Winning India’s cooperation with cutting greenhouse gas pollution is a critical goal if we are to avert a climate crisis, as it is the fourth-largest emitter in the world. The rapidly developing country has resisted adopting strict pollution reduction targets for fear of slowing down economic growth.
Though India did sign the Paris agreement in April, there has been some question how quickly India will ratify and implement it.
Today, President Obama and Indian Prime Minister Narendra Modi announced an agreement to work together in implementing the Paris deal, including Modi’s commitment to work with his cabinet on ratification this year. The Hill reports, “India’s decision to do so, as well, greatly increases the chances the deal takes effect in 2016: the deal won’t formally kick in until countries representing at least 55 percent of global greenhouse gas emissions ratify it.”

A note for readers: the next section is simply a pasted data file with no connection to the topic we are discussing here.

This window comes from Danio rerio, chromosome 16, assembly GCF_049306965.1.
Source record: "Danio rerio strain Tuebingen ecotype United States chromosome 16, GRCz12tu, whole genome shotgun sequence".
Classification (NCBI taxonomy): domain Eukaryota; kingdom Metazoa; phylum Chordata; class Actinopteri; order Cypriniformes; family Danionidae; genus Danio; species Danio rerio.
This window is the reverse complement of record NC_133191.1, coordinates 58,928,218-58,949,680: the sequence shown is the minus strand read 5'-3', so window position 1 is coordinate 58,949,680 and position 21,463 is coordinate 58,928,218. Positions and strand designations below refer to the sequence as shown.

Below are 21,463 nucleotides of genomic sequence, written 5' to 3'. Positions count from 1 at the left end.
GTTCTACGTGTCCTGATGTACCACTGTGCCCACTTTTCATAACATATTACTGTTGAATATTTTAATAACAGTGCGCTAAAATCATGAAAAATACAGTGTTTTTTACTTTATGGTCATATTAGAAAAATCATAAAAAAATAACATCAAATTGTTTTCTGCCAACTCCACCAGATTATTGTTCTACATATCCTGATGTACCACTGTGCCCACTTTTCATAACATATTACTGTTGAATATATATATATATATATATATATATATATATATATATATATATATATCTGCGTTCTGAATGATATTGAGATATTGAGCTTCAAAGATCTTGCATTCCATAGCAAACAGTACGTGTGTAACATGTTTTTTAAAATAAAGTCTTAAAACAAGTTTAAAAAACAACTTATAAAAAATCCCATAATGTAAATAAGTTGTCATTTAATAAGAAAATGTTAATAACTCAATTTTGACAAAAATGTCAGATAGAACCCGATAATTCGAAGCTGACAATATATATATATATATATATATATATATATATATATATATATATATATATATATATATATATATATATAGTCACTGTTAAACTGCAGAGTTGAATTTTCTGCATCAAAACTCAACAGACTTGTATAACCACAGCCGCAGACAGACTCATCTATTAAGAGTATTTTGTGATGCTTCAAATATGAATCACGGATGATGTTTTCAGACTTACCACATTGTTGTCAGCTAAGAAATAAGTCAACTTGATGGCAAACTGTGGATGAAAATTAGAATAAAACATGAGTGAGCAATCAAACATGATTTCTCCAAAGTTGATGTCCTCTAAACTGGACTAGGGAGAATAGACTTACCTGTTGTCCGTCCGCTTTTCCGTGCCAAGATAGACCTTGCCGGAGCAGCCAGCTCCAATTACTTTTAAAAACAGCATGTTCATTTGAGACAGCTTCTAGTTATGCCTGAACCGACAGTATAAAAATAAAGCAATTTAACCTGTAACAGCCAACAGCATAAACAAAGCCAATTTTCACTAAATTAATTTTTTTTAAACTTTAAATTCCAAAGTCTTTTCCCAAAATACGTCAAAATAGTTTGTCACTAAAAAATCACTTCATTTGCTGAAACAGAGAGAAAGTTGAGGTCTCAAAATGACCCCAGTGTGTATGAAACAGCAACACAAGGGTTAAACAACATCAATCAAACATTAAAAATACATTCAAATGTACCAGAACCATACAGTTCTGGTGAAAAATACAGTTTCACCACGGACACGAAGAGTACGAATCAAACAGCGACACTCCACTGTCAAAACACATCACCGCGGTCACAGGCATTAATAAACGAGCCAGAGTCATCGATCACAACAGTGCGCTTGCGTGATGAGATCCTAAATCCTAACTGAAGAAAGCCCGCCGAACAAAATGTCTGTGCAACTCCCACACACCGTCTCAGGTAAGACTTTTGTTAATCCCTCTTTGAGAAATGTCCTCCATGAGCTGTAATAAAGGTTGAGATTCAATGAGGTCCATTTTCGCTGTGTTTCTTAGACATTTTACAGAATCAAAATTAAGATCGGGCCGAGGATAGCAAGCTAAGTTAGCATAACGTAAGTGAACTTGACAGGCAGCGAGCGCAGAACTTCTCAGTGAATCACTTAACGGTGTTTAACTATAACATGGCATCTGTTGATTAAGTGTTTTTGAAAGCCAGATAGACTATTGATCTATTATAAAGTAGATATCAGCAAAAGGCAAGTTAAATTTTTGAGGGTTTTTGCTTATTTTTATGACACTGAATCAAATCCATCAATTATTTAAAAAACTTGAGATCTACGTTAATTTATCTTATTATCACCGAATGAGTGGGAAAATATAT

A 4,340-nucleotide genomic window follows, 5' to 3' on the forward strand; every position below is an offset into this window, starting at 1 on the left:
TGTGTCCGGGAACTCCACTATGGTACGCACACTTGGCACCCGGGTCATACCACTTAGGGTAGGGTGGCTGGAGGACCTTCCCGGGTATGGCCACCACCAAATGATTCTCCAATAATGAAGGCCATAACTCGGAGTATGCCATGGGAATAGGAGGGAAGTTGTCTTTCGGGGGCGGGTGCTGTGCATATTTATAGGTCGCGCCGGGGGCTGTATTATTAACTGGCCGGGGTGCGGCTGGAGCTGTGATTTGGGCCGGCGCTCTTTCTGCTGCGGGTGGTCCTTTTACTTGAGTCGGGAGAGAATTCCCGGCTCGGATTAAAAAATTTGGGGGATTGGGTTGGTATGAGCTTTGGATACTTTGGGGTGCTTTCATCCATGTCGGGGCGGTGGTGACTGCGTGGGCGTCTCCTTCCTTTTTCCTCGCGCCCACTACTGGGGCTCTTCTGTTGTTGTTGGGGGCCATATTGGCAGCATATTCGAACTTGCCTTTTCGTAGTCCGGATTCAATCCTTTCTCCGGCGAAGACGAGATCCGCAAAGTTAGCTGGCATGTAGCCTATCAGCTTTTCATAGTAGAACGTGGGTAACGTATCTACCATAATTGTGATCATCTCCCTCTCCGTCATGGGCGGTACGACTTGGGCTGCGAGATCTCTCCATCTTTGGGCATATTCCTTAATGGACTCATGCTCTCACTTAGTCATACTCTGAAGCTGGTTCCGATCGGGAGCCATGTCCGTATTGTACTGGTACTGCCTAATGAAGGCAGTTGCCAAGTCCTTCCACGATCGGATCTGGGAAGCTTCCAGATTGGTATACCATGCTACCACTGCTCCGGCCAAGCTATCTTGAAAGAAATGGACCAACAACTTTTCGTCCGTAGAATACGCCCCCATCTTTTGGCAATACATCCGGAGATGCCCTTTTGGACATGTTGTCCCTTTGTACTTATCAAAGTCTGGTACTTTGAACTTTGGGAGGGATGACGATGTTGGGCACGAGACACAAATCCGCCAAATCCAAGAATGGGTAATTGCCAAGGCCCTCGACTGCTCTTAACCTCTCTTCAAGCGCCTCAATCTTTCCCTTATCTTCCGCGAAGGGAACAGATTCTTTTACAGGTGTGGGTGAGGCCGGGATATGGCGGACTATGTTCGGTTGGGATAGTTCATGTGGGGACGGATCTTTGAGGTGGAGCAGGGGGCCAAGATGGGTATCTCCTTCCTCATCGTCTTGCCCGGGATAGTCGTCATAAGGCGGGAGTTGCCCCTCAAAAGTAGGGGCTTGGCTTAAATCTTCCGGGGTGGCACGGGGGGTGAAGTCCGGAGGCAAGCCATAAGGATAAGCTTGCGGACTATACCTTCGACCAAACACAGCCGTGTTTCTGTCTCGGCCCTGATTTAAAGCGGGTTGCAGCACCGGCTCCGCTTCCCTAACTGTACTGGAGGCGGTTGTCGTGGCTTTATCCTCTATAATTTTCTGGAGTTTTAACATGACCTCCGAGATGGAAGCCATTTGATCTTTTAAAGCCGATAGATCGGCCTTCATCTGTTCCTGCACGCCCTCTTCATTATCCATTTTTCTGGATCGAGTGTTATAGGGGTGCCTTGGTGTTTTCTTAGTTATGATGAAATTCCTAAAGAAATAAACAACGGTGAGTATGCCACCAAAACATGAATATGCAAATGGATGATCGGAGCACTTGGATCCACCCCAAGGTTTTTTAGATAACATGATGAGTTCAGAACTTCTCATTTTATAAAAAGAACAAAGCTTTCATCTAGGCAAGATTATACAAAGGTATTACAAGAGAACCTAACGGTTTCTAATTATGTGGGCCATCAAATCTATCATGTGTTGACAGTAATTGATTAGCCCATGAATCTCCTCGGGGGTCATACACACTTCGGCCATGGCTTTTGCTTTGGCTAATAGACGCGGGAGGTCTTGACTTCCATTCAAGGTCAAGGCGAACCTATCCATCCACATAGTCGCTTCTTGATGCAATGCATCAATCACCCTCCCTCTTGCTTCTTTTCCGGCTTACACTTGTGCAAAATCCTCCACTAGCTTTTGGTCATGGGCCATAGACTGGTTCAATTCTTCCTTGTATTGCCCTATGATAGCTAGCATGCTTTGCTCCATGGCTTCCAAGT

The bilateral statement also includes plans for “an international agreement phasing out hydrofluorocarbons” this year. Politico notes, “experts believe a rapid phase down of HFCs could prevent a half a degree of more of warming.” Other elements of the agreement include address aircraft emissions and help with funding for producing clean energy in India.
Republicans long criticized Obama and others for trying to have America take the lead on climate change. While those on the left said if America leads, others with follow, naysayers on the right complained that Democrats were letting China and India off the hook. Now that Obama has forged climate deals with both China and India, the naysayers have been proven wrong.